Grazia's launch success puts pressure on glossy monthlies

By Alyson Fixter

Glossy magazine publishers are bracing themselves for the “Grazia
effect” following a successful launch for the pioneering weekly that
has openly targeted itself at the typical Glamour reader.

Emap’s Grazia has recorded an ontarget debut ABC of 155,157, and
editor Jane Bruton has suggested the title will eat into the monthlies’
market share over the next six months, pointing out it is already
selling more copies a month than its Condé Nast rival.

With the
exception of Hachette’s B, which showed a massive 30.6 per cent sales
increase following a relaunch last year, all the glossies aimed at the
younger end of the women’s market have seen circulation falls in the
past six months and stayed static or lost readers year-on-year.

NatMags’s
She saw a disastrous circulation fall of 18.2 per cent, while sister
title Company lost 7.1 per cent of readers and New Woman from Emap lost
7 per cent.

Market-leader Glamour, which has shown inexorable
rises since launch nearly five years ago, increased circulation by just
0.6 per cent year-on-year at 609,626, and lost about 10,000 readers
between January and June.

Glamour publishing director Simon
Kippin denied that Grazia was as yet having any effect on the market,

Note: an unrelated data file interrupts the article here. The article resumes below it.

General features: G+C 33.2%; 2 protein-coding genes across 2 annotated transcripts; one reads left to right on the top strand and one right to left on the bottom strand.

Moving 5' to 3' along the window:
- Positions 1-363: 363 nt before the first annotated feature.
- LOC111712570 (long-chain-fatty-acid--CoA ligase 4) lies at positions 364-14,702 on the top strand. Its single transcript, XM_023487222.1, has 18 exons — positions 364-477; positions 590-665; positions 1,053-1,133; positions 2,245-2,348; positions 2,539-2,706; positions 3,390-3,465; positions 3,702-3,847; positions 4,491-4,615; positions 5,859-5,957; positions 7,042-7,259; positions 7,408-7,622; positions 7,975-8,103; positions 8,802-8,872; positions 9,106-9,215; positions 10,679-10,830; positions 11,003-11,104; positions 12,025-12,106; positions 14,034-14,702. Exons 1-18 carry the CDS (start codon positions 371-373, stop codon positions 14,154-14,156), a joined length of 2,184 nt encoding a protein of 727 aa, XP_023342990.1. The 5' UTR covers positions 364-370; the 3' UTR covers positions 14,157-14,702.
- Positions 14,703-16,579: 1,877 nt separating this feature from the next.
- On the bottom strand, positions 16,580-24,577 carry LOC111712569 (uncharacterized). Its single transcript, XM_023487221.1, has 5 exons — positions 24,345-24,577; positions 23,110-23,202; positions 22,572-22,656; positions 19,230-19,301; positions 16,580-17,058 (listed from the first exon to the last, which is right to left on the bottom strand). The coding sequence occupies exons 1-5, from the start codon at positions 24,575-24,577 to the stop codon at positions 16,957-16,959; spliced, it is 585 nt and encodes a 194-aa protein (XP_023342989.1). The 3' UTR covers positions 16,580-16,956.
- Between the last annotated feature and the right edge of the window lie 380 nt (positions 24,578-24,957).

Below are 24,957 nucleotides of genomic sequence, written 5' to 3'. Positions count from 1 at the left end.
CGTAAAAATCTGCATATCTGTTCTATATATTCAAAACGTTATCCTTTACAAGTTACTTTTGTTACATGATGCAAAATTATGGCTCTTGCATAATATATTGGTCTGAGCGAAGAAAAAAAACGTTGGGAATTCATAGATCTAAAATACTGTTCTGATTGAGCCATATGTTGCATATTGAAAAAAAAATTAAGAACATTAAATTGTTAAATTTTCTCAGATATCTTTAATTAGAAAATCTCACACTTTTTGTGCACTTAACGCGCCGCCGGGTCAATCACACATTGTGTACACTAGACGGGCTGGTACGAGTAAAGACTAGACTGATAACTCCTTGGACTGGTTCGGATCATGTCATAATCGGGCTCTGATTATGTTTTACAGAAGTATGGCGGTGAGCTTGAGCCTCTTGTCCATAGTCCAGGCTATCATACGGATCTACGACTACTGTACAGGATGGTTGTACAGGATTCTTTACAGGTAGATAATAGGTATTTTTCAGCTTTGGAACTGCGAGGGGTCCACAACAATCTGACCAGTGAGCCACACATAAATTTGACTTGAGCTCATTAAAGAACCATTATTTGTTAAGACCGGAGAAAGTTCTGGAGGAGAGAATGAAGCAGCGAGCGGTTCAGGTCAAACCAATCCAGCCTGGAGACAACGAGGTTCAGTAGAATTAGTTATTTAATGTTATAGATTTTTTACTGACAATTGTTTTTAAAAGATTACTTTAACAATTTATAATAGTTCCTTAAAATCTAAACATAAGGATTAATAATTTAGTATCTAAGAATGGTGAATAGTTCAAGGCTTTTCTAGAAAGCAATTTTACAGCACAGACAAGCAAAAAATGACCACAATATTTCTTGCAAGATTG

but said it would be “one to watch” as the year progressed.

He
added: “Our circulation increases had become ridiculous. We’ve had this
meteoric rise and we’ve been saying that it would settle, and it has
settled.

“It’s quite flattering that Grazia is using Glamour as a
benchmark, but it’s also quite annoying that they’re trying to compare
chalk and cheese.

“They really should be looking at what Heat is selling.

“However,
Grazia is very exciting, it’s brave of Emap to do something different.”
Julie Harris, publishing director of B, said: “The market’s pretty
patchy at the moment and it’s difficult to know for certain if that’s
the Grazia effect, but it does seem to be hitting that early-20s spot,
and something’s got to give.

“We’ve just got to keep reinventing
ourselves, there are lots of new things coming into the market. There
is a lot on offer to those twentysomething girls and they are very
fickle.

“We relaunched B a year ago under a new editor and until
that point it had had very little investment for a long time. It was
very out of kilter with the market. It’s really pleasing to have such a
good increase.”It is rumoured that Emap may be planning a second glossy
launch in the next six months, and also likely that rival IPC has a
competitor in development.

At the older end of the women’s
market, NatMags title Good Housekeeping showed no signs of being
affected by Condé Nast launch Easy Living, putting on 13.9 per cent in
sales year on year to 475,838 copies a month.

Other older women’s
titles also performed well, with Emap’s Yours putting on 6.3 per cent
in sales, IPC’s Woman & Home increasing sales by 7.9 per cent,
Hachette’s Red rising 11.1 per cent and Haymarket’s Eve putting on 8
per cent.

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